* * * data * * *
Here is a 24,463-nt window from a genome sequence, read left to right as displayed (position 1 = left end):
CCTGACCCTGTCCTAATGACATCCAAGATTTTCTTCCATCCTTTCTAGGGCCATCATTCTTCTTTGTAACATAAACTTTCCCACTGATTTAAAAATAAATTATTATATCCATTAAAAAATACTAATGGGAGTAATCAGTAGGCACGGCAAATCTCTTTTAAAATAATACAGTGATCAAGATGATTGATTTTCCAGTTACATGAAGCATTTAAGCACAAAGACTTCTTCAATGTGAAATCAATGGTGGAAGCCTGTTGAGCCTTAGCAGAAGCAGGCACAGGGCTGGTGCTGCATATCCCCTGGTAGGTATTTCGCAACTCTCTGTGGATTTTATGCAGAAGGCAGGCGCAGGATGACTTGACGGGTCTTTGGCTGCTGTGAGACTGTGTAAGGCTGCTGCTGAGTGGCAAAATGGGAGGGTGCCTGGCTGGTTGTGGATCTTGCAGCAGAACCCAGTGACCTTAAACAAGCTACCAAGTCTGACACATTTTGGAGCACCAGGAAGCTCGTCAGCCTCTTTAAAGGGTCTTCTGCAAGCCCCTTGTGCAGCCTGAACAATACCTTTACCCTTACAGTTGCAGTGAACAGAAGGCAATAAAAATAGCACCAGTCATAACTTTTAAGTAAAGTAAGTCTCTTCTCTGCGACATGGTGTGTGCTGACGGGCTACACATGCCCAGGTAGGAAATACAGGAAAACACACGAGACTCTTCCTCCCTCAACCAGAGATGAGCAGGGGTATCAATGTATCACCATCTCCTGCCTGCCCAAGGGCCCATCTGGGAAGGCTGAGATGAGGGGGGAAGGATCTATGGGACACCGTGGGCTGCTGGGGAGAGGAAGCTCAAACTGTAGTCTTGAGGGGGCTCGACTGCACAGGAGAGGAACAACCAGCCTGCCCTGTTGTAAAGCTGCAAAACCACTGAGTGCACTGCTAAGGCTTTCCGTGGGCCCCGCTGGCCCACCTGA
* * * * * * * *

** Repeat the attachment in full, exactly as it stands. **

Here is a 24,463-nt window from a genome sequence, read left to right as displayed (position 1 = left end):
CCTGACCCTGTCCTAATGACATCCAAGATTTTCTTCCATCCTTTCTAGGGCCATCATTCTTCTTTGTAACATAAACTTTCCCACTGATTTAAAAATAAATTATTATATCCATTAAAAAATACTAATGGGAGTAATCAGTAGGCACGGCAAATCTCTTTTAAAATAATACAGTGATCAAGATGATTGATTTTCCAGTTACATGAAGCATTTAAGCACAAAGACTTCTTCAATGTGAAATCAATGGTGGAAGCCTGTTGAGCCTTAGCAGAAGCAGGCACAGGGCTGGTGCTGCATATCCCCTGGTAGGTATTTCGCAACTCTCTGTGGATTTTATGCAGAAGGCAGGCGCAGGATGACTTGACGGGTCTTTGGCTGCTGTGAGACTGTGTAAGGCTGCTGCTGAGTGGCAAAATGGGAGGGTGCCTGGCTGGTTGTGGATCTTGCAGCAGAACCCAGTGACCTTAAACAAGCTACCAAGTCTGACACATTTTGGAGCACCAGGAAGCTCGTCAGCCTCTTTAAAGGGTCTTCTGCAAGCCCCTTGTGCAGCCTGAACAATACCTTTACCCTTACAGTTGCAGTGAACAGAAGGCAATAAAAATAGCACCAGTCATAACTTTTAAGTAAAGTAAGTCTCTTCTCTGCGACATGGTGTGTGCTGACGGGCTACACATGCCCAGGTAGGAAATACAGGAAAACACACGAGACTCTTCCTCCCTCAACCAGAGATGAGCAGGGGTATCAATGTATCACCATCTCCTGCCTGCCCAAGGGCCCATCTGGGAAGGCTGAGATGAGGGGGGAAGGATCTATGGGACACCGTGGGCTGCTGGGGAGAGGAAGCTCAAACTGTAGTCTTGAGGGGGCTCGACTGCACAGGAGAGGAACAACCAGCCTGCCCTGTTGTAAAGCTGCAAAACCACTGAGTGCACTGCTAAGGCTTTCCGTGGGCCCCGCTGGCCCACCTGA